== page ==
Saturday, December 26, 2020

Counting down the top 10 posts of the year...#6

Counting down the top 10 posts of the's #6, a Q&A with musician Suzzy Roche about her novel The Town Crazy, first posted on 9/4/20. 

Suzzy Roche is the author of the new novel The Town Crazy. She also has written the novel Wayward Saints and the children's book Want to Be in a Band?. A musician, she was a founding member of the group The Roches, along with her sisters.

Q: How did you come up with the idea for The Town Crazy, and how was the book's title chosen?

A: There were a few ideas that converged. I’ve always had a fascination with the poet Anne Sexton. I keep her collected works by my bed. Her poems cry. They seem to reflect the despair of a housewife in the ‘50s and ‘60s.

I was born in 1956 and grew up in a small suburban town. Catholicism was a huge influence on my early life, as if I was steeped in a pot of Catholic tea.

However, I remember very little about myself as a child, and was interested to explore those forgotten years. All I had to go on were shards of memories, and the feeling of being a child, of watching the adults. The world seemed like a scary place.

The title The Town Crazy came to me in a flash early on. I knew it was the right title. Obviously, it refers to one character, but also to the entire town. I love the way the title looks. I actually have a “thing” about the way words look.

Q: The novel takes place in 1961 in a small Pennsylvania town. Why did you choose that time period and setting?

A: Hanzloo, Pennsylvania is not a real town. I thought of it because as a touring musician I’ve driven across Pennsylvania a million times. It’s a very long state, and it’s the gateway from New York City to the Midwest, where I have often toured.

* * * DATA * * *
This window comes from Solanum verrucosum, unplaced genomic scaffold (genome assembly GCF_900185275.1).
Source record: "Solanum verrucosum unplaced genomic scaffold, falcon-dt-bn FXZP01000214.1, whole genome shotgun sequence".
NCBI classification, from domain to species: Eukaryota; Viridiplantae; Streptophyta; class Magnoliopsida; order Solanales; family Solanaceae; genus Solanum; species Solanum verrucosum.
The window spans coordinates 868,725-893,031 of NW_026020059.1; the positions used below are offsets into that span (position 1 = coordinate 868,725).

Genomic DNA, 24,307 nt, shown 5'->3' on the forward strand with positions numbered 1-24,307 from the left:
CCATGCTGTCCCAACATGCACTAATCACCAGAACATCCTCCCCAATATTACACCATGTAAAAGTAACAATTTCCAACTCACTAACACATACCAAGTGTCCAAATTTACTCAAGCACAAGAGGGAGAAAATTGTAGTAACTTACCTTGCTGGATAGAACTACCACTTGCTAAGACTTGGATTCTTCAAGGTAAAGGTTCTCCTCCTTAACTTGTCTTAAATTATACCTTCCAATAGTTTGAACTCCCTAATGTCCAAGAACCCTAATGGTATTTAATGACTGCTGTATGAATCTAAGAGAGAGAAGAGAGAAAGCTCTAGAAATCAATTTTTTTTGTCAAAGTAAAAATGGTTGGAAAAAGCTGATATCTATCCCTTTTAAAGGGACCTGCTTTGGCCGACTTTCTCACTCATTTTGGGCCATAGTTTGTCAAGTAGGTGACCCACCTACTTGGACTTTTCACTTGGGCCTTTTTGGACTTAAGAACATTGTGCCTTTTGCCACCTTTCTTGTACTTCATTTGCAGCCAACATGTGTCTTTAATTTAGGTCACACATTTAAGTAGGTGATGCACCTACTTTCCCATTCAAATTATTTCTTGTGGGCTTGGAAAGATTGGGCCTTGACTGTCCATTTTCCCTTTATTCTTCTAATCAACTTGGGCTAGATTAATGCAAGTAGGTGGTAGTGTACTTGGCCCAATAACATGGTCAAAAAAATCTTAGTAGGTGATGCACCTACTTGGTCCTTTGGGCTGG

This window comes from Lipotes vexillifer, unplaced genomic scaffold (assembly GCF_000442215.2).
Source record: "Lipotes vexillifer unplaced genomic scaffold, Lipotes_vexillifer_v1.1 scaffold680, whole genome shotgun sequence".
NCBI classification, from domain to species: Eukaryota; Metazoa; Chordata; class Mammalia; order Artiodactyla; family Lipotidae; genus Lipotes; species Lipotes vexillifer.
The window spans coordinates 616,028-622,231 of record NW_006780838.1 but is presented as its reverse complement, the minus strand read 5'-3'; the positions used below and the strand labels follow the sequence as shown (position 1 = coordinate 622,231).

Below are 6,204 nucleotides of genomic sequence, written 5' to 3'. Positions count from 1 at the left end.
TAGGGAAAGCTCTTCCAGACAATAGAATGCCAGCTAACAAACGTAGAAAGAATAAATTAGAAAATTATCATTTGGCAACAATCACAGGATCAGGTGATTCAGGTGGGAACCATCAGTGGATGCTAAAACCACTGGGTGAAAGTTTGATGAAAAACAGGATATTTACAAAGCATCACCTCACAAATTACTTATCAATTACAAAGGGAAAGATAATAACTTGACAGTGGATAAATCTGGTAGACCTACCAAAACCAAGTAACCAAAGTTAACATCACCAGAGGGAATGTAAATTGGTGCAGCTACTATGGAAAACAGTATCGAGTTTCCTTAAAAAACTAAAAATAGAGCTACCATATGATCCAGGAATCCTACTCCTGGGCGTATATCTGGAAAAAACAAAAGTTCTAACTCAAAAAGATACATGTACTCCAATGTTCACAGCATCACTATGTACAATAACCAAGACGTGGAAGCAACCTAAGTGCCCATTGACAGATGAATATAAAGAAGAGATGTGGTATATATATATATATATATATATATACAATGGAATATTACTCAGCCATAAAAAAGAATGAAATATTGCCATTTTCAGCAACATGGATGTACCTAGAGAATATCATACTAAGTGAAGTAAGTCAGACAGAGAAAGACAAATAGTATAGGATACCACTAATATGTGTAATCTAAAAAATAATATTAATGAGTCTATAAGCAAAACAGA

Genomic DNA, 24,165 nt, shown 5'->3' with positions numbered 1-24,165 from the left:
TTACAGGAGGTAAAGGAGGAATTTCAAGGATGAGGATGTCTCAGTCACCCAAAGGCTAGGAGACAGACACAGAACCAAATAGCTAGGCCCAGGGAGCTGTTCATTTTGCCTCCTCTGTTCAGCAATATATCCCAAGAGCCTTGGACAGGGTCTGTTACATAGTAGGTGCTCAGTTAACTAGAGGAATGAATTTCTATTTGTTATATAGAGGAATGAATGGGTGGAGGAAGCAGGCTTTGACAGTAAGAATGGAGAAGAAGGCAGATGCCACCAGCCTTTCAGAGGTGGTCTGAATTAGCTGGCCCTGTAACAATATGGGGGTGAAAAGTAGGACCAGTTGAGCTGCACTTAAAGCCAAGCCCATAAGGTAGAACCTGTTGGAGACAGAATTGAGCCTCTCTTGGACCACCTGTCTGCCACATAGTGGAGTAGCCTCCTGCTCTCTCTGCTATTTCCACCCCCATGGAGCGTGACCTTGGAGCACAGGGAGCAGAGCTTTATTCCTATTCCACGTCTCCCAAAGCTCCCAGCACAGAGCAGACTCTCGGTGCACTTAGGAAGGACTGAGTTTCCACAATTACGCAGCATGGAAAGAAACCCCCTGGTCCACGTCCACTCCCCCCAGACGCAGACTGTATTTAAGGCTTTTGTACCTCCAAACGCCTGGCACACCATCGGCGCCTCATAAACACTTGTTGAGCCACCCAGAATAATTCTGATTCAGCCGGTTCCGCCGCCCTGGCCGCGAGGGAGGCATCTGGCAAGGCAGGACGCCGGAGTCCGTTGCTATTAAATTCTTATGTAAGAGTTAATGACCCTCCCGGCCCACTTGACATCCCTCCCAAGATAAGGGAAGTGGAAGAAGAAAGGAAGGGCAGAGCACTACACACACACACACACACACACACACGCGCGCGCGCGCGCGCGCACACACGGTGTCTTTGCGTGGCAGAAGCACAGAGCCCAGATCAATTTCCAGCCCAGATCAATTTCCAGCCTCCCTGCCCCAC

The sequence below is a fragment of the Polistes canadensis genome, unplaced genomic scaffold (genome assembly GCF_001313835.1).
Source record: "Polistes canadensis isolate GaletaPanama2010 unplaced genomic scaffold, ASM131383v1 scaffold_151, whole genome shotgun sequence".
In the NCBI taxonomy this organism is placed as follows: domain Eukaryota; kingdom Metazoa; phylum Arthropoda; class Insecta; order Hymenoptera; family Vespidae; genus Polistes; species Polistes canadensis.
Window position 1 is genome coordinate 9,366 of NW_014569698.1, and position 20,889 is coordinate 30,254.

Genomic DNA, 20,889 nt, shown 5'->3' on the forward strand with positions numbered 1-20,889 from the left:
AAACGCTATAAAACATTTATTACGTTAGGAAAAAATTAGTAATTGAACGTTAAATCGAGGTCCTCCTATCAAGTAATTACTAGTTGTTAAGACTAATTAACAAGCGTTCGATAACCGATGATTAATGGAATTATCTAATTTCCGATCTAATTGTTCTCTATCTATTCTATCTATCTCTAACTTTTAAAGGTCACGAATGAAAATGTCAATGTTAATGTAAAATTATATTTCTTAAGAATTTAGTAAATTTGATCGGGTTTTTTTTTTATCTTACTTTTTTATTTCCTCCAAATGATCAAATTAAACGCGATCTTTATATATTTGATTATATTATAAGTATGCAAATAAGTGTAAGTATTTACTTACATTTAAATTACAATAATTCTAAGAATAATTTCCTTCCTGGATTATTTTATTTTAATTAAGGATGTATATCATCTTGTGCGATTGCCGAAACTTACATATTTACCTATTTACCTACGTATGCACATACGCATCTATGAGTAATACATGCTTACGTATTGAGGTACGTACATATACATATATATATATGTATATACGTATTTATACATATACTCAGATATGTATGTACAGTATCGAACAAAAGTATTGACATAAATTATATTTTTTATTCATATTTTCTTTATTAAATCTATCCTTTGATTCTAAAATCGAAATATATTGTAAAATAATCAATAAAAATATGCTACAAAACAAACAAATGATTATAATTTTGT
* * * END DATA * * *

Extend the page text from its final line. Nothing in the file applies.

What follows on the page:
I thought I remembered a sign on the highway for a town that looked something like Hanzloo, but I doubt there is such a sign. Again, I liked the way it looked on the page.

Q: Did you know how the book would end before you started writing it, or did you make many changes along the way?

A: I know that many writers have an outline before they write a book, but I had no idea what was going to happen in my book. It turns out to have quite a detailed plot, almost like an intricate puzzle, but I kept focusing on the deeper feelings of the characters. I was trained as an actress, so I guess I become deeply curious about the characters and understanding them from every angle.

Of course, all of the characters in the book are fictional, but they presented themselves to me as real.

Q: How do fiction writing and music coexist for you?

A: Writing fiction and writing songs are intertwined for me. Many of my songs are mini-short stories. It all boils down to making something out of nothing. My life’s work!

Q: What are you working on now?

A: What’s next? I have just completed a recording with my daughter Lucy Wainwright Roche called I Can Still Hear You due out on Oct. 30. We began the album in Nashville at the end of February 2020 but completed it in our bedrooms during the bleak and frightening lockdown in New York City. It’s a real “pandemic” baby. It sounds so beautiful. 

But I have to say, it’s a strange time to be releasing a book AND a record. All our gigs are virtual or postponed, check my website for updates.

Q: Anything else we should know?

A: One last thing I’d like to say about The Town Crazy is that when I was writing the book, I was struck by how different life is for women now. I consider the book a cautionary tale. I worry that younger people won’t understand what life was like then. The idea of going “back” to an America in the ‘50s and early ‘60s is a nightmare for many women.

The pendulum swings back and forth, and I think we’re seeing that now.

--Interview with Deborah Kalb

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